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June 24, 2013

Arthur the victim of a revolution?

Michael Jeh
Did Mickey Arthur end up rubbing too many people the wrong way?  © Getty Images
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The danger in trying to cover a breaking story when it is actually in the process of breaking is that hindsight can later make a fool of you. Nonetheless, accustomed as I am to boldly venturing where angels fear to tread, I write this piece at 12 noon Australian time on Monday, 24 June, working on what little information I have, and a bit of inside knowledge that may later prove to be less than 100% accurate. It would be too easy (and safe) to wait until all the facts are known, but half the fun in writing an opinion piece is to spin the dice and see if those gut instincts are correct.

I refer, of course, to the story about Mickey Arthur being dumped as Australia coach, at the beginning of an Ashes campaign that is fast unravelling for Australia. Surely this could not have been a planned succession strategy, so one can only presume that something dramatic has occurred overnight to precipitate this tumultuous course of events. If I had to guess at a cause, I would lean towards Arthur losing the support of some key figures in the inner sanctum, most probably Michael Clarke or the CEO himself, James Sutherland. It might have come from sustained pressure from any number of players who felt disgruntled by Arthur's old-fashioned man-management style, but it's hard to believe that their disenchantment alone could led to a coup unless they have now converted management or the captain to join their ranks.

When the real reasons emerge, if they ever do, it will be interesting to see if Arthur reveals a sense of betrayal, considering senior management backed his strong disciplinary stance, only to cave in to "player power". Australian sport is not immune to those sorts of pressures and one cannot discount the force of dissent from within the ranks. The ACT Brumbies, a rugby franchise based in Canberra, famously dumped their coach after his relationship with the senior players became untenable. WA Cricket recently parted ways with their young coach, Lachlan Stevens, as decent a chap as ever there was, after his attempts to forge a culture of accountability and discipline did not sit easily with some senior players and management/board members who had the most to lose from having their boat rocked. The fact that the squad was beset with discipline issues around senior players like the Marsh brothers, Luke Pomersbach and Marcus North did not stop management from siding with players when push came to shove. So don't discount the power of the dressing room in unseating the general.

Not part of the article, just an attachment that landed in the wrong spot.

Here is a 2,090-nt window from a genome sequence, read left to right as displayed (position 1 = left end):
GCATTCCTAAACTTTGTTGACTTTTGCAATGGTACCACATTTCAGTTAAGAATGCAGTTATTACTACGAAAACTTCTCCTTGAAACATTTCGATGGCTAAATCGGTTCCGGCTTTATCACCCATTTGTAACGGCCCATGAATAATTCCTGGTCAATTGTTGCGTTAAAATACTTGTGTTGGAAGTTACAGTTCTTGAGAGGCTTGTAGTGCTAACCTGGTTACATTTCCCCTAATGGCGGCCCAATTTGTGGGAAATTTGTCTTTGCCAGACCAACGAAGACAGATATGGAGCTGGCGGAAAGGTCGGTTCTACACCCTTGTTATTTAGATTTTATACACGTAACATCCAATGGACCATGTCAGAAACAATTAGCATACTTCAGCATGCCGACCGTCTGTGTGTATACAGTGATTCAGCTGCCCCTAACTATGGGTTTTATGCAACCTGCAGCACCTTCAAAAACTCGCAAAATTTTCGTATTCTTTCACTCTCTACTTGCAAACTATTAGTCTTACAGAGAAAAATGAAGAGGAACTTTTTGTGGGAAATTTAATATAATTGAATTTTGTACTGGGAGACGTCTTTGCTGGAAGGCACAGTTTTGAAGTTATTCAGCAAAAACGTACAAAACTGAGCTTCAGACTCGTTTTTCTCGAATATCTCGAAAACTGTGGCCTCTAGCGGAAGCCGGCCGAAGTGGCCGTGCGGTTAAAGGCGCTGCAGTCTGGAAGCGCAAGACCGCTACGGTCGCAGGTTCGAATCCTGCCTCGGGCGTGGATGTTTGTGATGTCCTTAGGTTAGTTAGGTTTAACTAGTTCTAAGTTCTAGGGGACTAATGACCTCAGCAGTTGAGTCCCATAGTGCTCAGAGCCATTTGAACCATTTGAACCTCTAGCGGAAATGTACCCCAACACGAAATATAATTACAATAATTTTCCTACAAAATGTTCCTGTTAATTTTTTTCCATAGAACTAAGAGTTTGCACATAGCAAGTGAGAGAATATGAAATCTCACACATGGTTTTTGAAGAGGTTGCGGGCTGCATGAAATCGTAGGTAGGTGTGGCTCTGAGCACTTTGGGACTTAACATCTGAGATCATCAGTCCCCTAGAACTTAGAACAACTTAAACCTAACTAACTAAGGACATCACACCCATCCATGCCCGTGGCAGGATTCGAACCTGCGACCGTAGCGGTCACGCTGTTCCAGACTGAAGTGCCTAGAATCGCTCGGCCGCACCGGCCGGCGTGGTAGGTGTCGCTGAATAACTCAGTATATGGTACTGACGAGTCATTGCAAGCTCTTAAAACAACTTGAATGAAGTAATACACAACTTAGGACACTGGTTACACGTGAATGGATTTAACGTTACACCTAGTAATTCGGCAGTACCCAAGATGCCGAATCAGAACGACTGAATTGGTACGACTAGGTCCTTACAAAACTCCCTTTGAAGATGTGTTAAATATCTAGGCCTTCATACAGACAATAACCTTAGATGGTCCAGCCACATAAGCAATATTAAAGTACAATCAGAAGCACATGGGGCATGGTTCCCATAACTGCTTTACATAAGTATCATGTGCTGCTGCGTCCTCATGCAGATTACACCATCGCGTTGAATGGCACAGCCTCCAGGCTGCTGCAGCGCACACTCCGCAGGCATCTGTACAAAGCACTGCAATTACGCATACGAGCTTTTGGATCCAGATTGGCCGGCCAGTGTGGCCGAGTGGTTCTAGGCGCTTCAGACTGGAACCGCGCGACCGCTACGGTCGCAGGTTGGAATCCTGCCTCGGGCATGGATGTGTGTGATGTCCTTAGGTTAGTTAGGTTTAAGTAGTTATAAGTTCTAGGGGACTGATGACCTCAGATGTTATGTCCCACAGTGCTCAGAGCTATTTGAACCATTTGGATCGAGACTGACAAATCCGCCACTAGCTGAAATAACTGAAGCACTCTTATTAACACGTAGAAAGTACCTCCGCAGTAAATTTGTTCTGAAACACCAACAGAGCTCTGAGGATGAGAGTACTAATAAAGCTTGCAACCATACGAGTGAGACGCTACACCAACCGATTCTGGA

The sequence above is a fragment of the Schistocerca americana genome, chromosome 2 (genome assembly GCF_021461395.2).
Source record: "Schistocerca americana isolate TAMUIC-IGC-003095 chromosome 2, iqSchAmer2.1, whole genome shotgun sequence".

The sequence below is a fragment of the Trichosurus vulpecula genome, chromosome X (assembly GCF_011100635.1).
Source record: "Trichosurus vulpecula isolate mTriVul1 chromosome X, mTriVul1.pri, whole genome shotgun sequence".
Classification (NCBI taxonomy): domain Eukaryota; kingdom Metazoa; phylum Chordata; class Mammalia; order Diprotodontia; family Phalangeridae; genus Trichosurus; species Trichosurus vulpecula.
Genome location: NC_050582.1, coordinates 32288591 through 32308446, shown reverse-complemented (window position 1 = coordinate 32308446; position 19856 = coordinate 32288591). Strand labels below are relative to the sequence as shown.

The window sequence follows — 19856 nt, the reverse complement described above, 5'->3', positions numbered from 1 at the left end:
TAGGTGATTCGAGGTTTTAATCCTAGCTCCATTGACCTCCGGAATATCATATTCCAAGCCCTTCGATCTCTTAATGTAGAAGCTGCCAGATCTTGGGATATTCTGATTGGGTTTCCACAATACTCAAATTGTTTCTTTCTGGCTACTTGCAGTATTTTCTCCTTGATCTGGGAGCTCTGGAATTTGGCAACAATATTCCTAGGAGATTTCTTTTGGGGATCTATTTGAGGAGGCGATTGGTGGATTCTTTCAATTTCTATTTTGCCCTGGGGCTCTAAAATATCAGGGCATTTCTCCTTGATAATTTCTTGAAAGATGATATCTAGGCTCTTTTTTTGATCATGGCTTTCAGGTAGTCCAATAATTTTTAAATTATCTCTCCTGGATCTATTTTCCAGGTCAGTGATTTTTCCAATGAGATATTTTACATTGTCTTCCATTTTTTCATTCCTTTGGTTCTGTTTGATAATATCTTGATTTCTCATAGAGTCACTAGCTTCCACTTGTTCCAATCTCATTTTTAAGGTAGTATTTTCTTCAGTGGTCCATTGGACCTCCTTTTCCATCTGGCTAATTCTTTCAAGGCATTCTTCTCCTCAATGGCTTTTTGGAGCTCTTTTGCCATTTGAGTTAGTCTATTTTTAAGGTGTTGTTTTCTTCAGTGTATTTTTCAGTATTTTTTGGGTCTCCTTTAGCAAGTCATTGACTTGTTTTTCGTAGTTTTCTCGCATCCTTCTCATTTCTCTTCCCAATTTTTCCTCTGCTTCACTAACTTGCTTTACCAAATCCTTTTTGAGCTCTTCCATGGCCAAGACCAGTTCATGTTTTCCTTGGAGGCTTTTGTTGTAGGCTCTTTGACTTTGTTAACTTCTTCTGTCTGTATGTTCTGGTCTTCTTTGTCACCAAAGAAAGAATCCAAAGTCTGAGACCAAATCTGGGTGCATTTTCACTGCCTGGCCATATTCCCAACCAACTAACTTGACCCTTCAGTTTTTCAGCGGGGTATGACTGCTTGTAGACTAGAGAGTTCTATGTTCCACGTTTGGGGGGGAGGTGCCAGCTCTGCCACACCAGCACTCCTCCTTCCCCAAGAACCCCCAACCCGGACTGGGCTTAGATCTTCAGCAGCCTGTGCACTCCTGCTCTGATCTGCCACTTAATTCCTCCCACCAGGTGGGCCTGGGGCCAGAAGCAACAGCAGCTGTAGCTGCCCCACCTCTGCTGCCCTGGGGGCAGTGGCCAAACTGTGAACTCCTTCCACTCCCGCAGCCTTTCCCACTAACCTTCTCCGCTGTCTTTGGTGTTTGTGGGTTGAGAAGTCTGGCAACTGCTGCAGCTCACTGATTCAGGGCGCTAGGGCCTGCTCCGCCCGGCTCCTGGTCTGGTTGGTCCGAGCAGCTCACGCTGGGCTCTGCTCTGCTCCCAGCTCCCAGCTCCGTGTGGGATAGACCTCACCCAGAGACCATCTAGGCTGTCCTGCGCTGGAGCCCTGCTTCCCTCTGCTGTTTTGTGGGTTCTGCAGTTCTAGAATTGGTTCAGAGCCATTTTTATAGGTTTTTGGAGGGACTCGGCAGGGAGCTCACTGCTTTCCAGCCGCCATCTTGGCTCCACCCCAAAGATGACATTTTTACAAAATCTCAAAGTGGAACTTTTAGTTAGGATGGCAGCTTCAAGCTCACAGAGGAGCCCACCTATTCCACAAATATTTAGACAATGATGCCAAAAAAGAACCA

One gets the sense that Arthur's style of man management may not necessarily have suited a young Australian team that is yet to find its feet and a sense of identity. Word on the street is that his South African style of strong discipline and "do it my way" may not necessarily have gelled with a group of young players who have not experienced that sort of militaristic environment before.

I've spent a lot of time in South Africa and with South Africans and, at the risk of generalising, it is clear to me that they still operate in a fairly rigid hierarchy of manners, protocol and deference to authority. Perhaps it's a hangover from the days of compulsory military service, combined with a slightly old-fashioned colonial mentality in a harsh African land where you earn seniority the hard way. Personally I find that culture really easy to work with because you know where you stand, manners and courtesies are observed in very traditional ways, and respect is accorded to hierarchy without necessarily needing proof that it has to be earned. As a wildlife ranger, that sort of hierarchical pyramid is even more accentuated because seniority automatically occupies a higher place on the ladder, often for very good reasons, most of it involving life-and-death decisions that a relative novice like me would never think of questioning.

That is old Africa and this is new Australia, however. Perhaps it was a marriage that was ill conceived, considering the vast cultural divide. Yet Jake White, a successful South African rugby coach, is reputedly a popular figure at the ACT Brumbies, so it is too simplistic to blame it all on a mere cultural misfit. Gary Kirsten enjoyed considerable success with India, despite having to manage a dressing room full of superstar egos and fend off an administration that frequently dabbled in matters outside its domain. So I'm loath to blame it all on this all-too-convenient excuse of Arthur's South African style not gelling with an Australian dressing room. Both parties would surely be more professional than that. Wouldn't they (I ask, less convincingly)?